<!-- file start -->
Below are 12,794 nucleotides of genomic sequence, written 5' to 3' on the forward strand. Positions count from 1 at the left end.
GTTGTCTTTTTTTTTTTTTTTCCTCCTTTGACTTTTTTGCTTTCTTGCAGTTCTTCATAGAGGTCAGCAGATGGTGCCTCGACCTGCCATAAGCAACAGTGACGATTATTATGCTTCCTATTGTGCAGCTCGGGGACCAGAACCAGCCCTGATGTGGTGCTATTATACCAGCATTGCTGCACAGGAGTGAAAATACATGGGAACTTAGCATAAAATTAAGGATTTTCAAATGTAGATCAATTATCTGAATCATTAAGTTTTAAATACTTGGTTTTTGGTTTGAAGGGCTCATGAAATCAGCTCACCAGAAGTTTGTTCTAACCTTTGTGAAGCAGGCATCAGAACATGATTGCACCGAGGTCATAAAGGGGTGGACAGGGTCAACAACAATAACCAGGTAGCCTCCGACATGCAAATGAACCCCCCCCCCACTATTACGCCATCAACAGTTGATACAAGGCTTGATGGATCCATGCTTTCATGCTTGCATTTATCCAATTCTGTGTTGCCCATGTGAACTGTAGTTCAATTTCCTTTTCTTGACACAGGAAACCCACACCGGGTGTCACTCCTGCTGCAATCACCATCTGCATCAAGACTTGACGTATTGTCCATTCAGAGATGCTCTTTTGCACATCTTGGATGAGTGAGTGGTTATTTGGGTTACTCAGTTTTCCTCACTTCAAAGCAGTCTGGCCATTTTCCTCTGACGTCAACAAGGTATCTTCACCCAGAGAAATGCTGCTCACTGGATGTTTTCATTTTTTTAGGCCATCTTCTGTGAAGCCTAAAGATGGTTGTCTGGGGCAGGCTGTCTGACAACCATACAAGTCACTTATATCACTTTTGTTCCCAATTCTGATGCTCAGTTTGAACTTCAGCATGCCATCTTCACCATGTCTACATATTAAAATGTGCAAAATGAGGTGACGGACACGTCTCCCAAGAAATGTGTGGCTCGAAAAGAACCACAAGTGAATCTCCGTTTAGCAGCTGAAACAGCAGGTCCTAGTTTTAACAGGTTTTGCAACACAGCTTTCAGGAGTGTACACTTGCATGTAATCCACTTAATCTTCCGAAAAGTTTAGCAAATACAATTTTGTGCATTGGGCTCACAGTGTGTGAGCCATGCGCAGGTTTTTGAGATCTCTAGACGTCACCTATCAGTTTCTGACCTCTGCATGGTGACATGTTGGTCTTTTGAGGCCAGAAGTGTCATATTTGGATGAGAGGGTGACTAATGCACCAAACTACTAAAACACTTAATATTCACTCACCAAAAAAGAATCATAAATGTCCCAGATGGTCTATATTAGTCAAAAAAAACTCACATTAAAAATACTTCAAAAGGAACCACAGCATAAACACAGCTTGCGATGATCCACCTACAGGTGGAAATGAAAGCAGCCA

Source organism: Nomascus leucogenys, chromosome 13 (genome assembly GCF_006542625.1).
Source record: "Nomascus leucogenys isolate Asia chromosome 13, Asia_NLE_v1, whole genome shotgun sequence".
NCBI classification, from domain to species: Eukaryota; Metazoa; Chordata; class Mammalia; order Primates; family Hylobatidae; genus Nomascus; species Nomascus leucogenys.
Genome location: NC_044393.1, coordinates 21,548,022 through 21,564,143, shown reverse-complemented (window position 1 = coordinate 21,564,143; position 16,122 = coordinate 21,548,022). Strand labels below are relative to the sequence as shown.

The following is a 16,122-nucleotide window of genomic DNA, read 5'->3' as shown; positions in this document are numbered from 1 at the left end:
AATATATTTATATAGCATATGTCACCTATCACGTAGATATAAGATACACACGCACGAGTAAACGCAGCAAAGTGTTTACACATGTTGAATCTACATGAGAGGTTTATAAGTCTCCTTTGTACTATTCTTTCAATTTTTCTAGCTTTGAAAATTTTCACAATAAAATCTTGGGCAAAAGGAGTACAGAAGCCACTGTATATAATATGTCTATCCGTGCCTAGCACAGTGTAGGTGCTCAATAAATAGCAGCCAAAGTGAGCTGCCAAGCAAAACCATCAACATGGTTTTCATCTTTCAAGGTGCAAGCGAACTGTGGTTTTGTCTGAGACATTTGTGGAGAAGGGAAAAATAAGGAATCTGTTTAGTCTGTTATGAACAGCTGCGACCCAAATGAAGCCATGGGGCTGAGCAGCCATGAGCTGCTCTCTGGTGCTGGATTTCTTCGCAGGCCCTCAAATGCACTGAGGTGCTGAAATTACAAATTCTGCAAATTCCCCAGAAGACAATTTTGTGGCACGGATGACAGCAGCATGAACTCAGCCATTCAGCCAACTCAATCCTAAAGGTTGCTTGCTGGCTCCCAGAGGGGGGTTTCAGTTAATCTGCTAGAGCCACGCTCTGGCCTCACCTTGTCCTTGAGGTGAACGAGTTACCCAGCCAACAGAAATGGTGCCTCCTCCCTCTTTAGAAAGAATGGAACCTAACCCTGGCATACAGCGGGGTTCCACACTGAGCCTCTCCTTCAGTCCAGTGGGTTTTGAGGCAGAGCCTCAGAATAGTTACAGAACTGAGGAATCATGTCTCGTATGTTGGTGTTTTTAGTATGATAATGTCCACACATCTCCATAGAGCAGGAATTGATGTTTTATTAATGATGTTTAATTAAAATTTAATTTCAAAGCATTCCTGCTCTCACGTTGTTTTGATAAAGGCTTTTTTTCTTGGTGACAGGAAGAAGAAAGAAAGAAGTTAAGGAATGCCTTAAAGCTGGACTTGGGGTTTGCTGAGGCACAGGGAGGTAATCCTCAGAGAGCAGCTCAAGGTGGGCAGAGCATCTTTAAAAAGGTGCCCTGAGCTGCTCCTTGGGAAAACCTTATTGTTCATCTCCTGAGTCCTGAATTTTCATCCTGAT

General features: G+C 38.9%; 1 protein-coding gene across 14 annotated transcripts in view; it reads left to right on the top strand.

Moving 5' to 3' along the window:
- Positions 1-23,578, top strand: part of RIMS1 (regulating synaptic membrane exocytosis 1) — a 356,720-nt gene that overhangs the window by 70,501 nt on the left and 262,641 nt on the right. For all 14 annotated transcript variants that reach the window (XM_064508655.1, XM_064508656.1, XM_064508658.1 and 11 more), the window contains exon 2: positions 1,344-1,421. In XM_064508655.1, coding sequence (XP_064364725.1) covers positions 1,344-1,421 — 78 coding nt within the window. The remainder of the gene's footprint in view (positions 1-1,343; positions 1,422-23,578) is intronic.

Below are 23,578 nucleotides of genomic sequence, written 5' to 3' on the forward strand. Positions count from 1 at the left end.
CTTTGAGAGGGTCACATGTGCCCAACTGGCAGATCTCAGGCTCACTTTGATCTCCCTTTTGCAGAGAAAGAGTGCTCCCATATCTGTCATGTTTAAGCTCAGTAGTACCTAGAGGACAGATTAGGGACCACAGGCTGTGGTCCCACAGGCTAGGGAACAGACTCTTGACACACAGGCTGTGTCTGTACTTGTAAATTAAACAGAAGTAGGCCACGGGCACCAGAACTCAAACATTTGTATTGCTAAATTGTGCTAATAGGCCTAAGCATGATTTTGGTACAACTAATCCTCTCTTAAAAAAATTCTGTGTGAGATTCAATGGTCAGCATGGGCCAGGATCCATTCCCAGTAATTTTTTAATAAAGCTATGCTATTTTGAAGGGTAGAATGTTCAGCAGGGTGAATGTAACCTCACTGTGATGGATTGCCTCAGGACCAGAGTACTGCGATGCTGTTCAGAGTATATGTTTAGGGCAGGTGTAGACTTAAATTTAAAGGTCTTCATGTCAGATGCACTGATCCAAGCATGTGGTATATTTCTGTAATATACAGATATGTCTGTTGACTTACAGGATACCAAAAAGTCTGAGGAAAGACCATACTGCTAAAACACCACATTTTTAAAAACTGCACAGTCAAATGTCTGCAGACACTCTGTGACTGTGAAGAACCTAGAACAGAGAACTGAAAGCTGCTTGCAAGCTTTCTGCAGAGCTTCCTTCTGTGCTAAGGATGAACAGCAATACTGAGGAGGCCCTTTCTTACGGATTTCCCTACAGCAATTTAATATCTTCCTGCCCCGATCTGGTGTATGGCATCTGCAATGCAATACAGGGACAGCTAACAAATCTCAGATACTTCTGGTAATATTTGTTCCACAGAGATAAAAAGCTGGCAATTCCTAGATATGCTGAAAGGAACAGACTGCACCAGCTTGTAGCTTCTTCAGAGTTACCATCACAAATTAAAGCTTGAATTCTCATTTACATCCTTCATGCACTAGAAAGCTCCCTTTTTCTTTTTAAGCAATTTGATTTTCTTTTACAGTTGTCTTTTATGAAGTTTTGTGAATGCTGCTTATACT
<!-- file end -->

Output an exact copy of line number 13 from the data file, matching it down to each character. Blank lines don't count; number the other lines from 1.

CTTTGAGAGGGTCACATGTGCCCAACTGGCAGATCTCAGGCTCACTTTGATCTCCCTTTTGCAGAGAAAGAGTGCTCCCATATCTGTCATGTTTAAGCTCAGTAGTACCTAGAGGACAGATTAGGGACCACAGGCTGTGGTCCCACAGGCTAGGGAACAGACTCTTGACACACAGGCTGTGTCTGTACTTGTAAATTAAACAGAAGTAGGCCACGGGCACCAGAACTCAAACATTTGTATTGCTAAATTGTGCTAATAGGCCTAAGCATGATTTTGGTACAACTAATCCTCTCTTAAAAAAATTCTGTGTGAGATTCAATGGTCAGCATGGGCCAGGATCCATTCCCAGTAATTTTTTAATAAAGCTATGCTATTTTGAAGGGTAGAATGTTCAGCAGGGTGAATGTAACCTCACTGTGATGGATTGCCTCAGGACCAGAGTACTGCGATGCTGTTCAGAGTATATGTTTAGGGCAGGTGTAGACTTAAATTTAAAGGTCTTCATGTCAGATGCACTGATCCAAGCATGTGGTATATTTCTGTAATATACAGATATGTCTGTTGACTTACAGGATACCAAAAAGTCTGAGGAAAGACCATACTGCTAAAACACCACATTTTTAAAAACTGCACAGTCAAATGTCTGCAGACACTCTGTGACTGTGAAGAACCTAGAACAGAGAACTGAAAGCTGCTTGCAAGCTTTCTGCAGAGCTTCCTTCTGTGCTAAGGATGAACAGCAATACTGAGGAGGCCCTTTCTTACGGATTTCCCTACAGCAATTTAATATCTTCCTGCCCCGATCTGGTGTATGGCATCTGCAATGCAATACAGGGACAGCTAACAAATCTCAGATACTTCTGGTAATATTTGTTCCACAGAGATAAAAAGCTGGCAATTCCTAGATATGCTGAAAGGAACAGACTGCACCAGCTTGTAGCTTCTTCAGAGTTACCATCACAAATTAAAGCTTGAATTCTCATTTACATCCTTCATGCACTAGAAAGCTCCCTTTTTCTTTTTAAGCAATTTGATTTTCTTTTACAGTTGTCTTTTATGAAGTTTTGTGAATGCTGCTTATACT